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Visiting the Tuol Sleng Genocide Museum in Phnom Penh In a nondescript part of Phnom Penh with ordinary shops, street traders, traffic & people simply going about their daily lives, there is an oasis of peace & tranquility. Once a school, but now a museum in remembrance of those who suffered & died here at the hands of the Khmer Rouge Regime, 1975-79…. Tuol Svay Pray High School where students were educated & enjoyed recreation, was taken over by the Khmer Rouge Regime & converted it into a prison where many thousands were tortured & executed. Much has already been documented about the barbaric activities of the Khmer Rouge Regime, so I am merely telling my story of what I witnessed during several visits to the Tuol Sleng Genocide Museum & adding my thoughts & comments. Words to fully explain & convey to others the horrors that took place here during the period 1975-79 are difficult to find, but as I walk around, the stunned silence of the visitors, some wiping away tears, as they view the harrowing exhibits of torture and many photographs of prisoners, old, young, men & women, who died here, does surely speak volumes about man’s inhumanity to man. Perhaps not realised, visitors to places such as S21 fall into two quite different groups. Firstly, tourists & travelers who may simply be curious as to what took place here. They leave with mixed emotions & perhaps never forget the experience. Secondly, we should be aware that some visitors may have traveled considerable distances while others are local residents. They may be relatives or friends of those imprisoned here & want to feel close to those who suffered & died at the hands of pure evil in their own country. Some may have struggled for many years to find courage enough to make a personal pilgrimage of discovery to this place, There will be those who wish to put in place a piece of their family history & pray that all those who died at the hands of the Khmer Rouge Regime, will forever rest in peace. Visitors, please respect all those here, by dressing & acting in a dignified manner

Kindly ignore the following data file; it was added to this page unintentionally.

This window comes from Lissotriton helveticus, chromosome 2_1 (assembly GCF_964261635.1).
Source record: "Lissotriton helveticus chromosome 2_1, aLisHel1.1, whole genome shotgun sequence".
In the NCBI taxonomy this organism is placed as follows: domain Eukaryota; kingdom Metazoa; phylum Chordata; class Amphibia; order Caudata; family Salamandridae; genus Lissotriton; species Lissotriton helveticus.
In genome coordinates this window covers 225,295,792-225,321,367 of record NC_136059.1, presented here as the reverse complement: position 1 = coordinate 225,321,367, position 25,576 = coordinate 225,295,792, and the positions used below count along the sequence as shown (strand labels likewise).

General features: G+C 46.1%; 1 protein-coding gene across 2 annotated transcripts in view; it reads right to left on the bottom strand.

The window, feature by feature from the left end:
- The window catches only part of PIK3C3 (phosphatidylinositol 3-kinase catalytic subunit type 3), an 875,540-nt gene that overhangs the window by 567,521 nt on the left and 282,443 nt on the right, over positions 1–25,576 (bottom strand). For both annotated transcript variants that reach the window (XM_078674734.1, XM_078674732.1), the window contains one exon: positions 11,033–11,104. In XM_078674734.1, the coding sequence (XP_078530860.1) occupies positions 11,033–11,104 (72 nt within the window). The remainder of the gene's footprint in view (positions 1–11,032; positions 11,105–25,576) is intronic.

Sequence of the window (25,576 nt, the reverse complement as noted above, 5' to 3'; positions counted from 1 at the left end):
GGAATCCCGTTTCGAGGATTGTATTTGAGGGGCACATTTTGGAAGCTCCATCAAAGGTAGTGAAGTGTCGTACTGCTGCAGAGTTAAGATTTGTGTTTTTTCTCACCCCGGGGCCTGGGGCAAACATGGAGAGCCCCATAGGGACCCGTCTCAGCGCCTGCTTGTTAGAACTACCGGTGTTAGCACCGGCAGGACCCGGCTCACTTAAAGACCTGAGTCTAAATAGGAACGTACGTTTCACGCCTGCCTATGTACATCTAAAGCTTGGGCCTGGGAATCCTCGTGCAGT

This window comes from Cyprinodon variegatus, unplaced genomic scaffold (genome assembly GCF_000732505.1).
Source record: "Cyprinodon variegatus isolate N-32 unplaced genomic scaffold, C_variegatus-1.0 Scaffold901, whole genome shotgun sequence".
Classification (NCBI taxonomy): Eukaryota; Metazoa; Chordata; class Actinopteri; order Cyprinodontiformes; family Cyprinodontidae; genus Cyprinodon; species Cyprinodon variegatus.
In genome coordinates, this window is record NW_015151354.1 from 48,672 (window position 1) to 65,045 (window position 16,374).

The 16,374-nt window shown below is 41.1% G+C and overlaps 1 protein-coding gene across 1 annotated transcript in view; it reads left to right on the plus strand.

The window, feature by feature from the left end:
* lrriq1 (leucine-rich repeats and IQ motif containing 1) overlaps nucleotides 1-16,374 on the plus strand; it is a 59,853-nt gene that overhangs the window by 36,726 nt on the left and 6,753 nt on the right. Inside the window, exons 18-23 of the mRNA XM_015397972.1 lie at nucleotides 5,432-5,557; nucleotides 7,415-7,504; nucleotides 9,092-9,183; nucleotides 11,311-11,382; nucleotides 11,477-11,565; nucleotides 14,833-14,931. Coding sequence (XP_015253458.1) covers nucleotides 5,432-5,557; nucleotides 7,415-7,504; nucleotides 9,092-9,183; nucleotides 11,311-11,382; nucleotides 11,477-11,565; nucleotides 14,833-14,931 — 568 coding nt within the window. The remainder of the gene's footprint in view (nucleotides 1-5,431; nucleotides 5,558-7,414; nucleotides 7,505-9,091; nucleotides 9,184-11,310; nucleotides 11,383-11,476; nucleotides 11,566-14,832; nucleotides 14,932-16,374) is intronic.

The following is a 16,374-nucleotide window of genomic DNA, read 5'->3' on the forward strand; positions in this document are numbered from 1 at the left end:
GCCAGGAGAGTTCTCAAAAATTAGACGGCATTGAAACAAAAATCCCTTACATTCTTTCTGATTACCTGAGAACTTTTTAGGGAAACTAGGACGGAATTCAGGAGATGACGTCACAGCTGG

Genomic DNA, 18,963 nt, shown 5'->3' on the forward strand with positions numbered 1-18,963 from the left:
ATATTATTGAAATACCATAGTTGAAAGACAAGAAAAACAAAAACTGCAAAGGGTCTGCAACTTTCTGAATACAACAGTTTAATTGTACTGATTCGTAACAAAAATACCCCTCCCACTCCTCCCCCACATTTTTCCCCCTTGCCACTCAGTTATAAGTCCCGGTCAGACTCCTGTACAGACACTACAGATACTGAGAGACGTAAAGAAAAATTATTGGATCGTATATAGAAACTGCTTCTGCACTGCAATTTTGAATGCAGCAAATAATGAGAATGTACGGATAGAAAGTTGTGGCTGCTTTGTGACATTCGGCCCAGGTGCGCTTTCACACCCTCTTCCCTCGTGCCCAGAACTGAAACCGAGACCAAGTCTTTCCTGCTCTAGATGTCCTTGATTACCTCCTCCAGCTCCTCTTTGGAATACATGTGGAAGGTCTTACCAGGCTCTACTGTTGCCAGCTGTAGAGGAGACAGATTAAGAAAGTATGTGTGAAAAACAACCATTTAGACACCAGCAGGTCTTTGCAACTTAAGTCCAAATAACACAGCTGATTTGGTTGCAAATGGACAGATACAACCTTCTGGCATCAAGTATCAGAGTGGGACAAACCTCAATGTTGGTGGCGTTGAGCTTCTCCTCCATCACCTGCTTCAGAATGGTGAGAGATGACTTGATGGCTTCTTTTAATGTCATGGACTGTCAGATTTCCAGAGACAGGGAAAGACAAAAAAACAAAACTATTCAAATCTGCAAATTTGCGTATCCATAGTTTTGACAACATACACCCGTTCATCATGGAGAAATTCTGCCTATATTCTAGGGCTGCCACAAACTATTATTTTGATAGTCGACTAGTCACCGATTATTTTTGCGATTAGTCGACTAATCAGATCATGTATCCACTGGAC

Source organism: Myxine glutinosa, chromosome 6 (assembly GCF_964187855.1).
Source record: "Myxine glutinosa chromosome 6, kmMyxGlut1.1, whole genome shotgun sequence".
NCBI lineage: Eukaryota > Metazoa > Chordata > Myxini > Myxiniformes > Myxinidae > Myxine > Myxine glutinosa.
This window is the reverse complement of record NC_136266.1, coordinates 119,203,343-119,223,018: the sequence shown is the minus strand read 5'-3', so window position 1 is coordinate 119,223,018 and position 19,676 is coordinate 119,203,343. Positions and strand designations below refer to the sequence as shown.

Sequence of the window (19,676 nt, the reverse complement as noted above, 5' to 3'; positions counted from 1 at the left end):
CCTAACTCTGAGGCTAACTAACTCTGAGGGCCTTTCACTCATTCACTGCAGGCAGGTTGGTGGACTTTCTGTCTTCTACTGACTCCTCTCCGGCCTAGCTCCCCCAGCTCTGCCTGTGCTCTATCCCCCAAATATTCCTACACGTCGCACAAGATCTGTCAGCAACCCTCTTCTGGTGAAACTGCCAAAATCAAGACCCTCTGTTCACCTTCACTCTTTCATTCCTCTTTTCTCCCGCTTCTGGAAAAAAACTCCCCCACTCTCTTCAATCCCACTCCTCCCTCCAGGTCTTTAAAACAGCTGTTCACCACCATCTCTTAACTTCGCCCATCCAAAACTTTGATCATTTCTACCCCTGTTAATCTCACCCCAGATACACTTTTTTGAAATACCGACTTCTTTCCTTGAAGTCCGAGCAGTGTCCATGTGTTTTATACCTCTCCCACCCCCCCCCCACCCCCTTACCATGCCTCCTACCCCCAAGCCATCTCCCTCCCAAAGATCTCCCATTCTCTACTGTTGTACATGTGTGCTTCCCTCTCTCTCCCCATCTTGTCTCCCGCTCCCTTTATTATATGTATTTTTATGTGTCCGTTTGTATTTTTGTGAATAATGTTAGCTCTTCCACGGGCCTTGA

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Date of experience: January 2020
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Bessie R wrote a review Aug 2020
2 contributions
I am haunted by this place. I wish I had never gone. I wake sometimes in the night and think of some of the things I saw and learnt here. I was aware that as a tourist I only touched on the slightest fragment of the suffering that went on here but the trauma of that knowing is still with me. If you are of a sensitive disposition and the sort of person who replays things and imagines things in detail (I dislike using the word empath but I will suggest it if that resonates with you) I would seriously think about if you really need to visit this place. I believe an awareness of what occurred in Cambodia's still recent history is important, to fully appreciate the resilience and amazing ability for warmth and positivity when so many still alive will have been cut so deeply by this horrific passage in time, do some reading but don't feel you have to visit this place or the Killing Fields if you are likely to have a strong negative emotional reaction or mental health problem as a result.
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Date of experience: September 2019
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MarkdHughes wrote a review Aug 2020
Bangkok, Thailand47 contributions11 helpful votes
Witness the horrors that the Khmer Rouge put their own people through, especially the intellectuals. Even wearing glasses was considered a sign of intellect. The torture scenarios need a strong stomach. Cambodia is fighting hard to avoid a repeat of this dreadful period.
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Date of experience: September 2019